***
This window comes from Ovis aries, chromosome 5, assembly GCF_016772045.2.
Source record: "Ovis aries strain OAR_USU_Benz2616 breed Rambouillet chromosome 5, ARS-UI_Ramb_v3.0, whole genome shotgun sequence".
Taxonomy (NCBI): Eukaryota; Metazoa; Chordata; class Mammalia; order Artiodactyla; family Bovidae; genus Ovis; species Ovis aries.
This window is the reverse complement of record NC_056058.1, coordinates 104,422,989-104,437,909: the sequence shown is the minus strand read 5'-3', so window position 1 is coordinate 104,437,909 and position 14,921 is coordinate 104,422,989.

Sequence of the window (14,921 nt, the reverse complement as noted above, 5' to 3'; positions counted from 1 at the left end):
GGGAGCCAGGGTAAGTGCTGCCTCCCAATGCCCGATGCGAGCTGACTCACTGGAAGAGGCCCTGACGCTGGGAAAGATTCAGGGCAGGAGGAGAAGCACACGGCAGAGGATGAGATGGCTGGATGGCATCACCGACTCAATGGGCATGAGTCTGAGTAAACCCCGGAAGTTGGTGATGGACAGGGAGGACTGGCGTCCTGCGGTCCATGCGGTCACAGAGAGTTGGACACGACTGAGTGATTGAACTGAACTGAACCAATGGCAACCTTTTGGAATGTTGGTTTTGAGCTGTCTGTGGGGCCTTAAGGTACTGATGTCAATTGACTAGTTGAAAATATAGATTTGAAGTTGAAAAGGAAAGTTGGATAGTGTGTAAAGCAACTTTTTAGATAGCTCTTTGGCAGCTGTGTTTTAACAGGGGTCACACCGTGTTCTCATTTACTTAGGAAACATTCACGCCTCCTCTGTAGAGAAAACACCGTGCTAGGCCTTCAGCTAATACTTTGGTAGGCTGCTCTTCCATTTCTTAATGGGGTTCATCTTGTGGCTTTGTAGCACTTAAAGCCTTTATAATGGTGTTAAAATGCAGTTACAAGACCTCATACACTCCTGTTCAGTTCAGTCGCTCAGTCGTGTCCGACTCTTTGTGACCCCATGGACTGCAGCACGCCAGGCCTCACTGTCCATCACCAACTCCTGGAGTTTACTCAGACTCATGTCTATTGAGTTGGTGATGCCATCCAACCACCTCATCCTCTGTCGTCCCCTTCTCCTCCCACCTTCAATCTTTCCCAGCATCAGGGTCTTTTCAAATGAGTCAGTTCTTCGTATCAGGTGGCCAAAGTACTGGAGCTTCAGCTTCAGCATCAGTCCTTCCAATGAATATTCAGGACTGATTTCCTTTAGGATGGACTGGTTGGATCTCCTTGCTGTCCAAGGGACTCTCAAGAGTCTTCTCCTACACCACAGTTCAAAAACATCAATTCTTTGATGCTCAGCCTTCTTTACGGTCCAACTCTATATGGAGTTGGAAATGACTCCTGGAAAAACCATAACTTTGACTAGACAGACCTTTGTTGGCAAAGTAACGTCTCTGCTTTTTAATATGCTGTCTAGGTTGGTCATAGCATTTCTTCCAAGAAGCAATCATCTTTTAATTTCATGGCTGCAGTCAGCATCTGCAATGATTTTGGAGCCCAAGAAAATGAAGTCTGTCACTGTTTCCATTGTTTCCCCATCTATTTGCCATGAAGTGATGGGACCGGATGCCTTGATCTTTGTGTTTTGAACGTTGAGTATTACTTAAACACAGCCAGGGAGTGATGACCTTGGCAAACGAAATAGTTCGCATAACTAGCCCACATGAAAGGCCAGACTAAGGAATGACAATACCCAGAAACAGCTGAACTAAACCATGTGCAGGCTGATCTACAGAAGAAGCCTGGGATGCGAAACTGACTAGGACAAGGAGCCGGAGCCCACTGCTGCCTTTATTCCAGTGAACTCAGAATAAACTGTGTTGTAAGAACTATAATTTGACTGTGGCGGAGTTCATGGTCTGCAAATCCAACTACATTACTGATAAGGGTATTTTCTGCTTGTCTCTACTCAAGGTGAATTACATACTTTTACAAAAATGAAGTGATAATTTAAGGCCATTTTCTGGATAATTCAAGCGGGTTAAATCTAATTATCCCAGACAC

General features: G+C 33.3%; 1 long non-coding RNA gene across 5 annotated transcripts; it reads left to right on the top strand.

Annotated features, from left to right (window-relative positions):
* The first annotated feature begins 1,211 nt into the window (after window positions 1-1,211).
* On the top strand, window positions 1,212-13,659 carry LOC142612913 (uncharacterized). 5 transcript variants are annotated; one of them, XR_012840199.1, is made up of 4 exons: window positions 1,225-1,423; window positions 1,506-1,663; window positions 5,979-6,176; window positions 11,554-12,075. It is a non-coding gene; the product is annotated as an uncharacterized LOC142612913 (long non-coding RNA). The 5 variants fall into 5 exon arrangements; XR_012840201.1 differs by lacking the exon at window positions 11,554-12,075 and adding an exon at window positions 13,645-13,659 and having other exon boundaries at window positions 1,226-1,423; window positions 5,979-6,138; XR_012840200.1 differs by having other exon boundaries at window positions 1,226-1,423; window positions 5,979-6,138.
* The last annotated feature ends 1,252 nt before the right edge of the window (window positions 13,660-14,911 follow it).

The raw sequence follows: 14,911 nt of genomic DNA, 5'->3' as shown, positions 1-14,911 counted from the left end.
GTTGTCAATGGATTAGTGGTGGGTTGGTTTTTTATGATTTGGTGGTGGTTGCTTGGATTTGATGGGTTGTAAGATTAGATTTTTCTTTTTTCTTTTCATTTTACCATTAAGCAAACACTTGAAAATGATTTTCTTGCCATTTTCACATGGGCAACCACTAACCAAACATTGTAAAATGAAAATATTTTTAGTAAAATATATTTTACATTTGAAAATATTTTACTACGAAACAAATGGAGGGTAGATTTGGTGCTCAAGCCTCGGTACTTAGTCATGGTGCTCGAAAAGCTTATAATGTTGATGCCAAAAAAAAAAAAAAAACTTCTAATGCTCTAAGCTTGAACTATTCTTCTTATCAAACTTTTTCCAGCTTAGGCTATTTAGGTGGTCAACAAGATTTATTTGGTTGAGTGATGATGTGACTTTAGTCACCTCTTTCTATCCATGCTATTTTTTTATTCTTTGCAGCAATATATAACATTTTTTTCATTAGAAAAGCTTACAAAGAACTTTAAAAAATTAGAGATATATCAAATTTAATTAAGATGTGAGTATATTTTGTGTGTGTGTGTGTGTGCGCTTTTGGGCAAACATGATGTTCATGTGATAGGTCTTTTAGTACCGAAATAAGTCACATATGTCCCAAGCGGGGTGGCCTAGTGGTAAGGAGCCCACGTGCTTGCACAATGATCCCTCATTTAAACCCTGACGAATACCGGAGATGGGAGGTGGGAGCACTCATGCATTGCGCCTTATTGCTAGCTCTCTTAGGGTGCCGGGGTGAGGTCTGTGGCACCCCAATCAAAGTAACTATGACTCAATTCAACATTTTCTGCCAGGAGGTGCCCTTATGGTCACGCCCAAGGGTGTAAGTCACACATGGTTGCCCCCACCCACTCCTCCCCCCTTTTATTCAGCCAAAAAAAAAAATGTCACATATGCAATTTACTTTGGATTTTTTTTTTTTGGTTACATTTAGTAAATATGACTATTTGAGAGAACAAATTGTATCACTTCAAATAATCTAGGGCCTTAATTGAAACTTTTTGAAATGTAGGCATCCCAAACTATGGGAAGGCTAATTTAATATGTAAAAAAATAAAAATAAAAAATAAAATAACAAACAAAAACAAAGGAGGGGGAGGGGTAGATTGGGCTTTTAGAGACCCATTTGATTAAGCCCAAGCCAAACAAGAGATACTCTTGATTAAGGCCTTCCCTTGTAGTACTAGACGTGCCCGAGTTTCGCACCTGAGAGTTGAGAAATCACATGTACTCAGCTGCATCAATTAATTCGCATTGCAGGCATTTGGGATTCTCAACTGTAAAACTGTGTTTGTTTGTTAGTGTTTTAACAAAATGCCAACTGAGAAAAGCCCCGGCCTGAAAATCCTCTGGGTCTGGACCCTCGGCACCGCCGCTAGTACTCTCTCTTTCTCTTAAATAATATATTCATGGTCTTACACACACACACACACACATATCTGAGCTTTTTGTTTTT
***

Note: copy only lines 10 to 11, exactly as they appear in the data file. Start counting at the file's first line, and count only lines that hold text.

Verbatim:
* On the top strand, window positions 1,212-13,659 carry LOC142612913 (uncharacterized). 5 transcript variants are annotated; one of them, XR_012840199.1, is made up of 4 exons: window positions 1,225-1,423; window positions 1,506-1,663; window positions 5,979-6,176; window positions 11,554-12,075. It is a non-coding gene; the product is annotated as an uncharacterized LOC142612913 (long non-coding RNA). The 5 variants fall into 5 exon arrangements; XR_012840201.1 differs by lacking the exon at window positions 11,554-12,075 and adding an exon at window positions 13,645-13,659 and having other exon boundaries at window positions 1,226-1,423; window positions 5,979-6,138; XR_012840200.1 differs by having other exon boundaries at window positions 1,226-1,423; window positions 5,979-6,138.
* The last annotated feature ends 1,252 nt before the right edge of the window (window positions 13,660-14,911 follow it).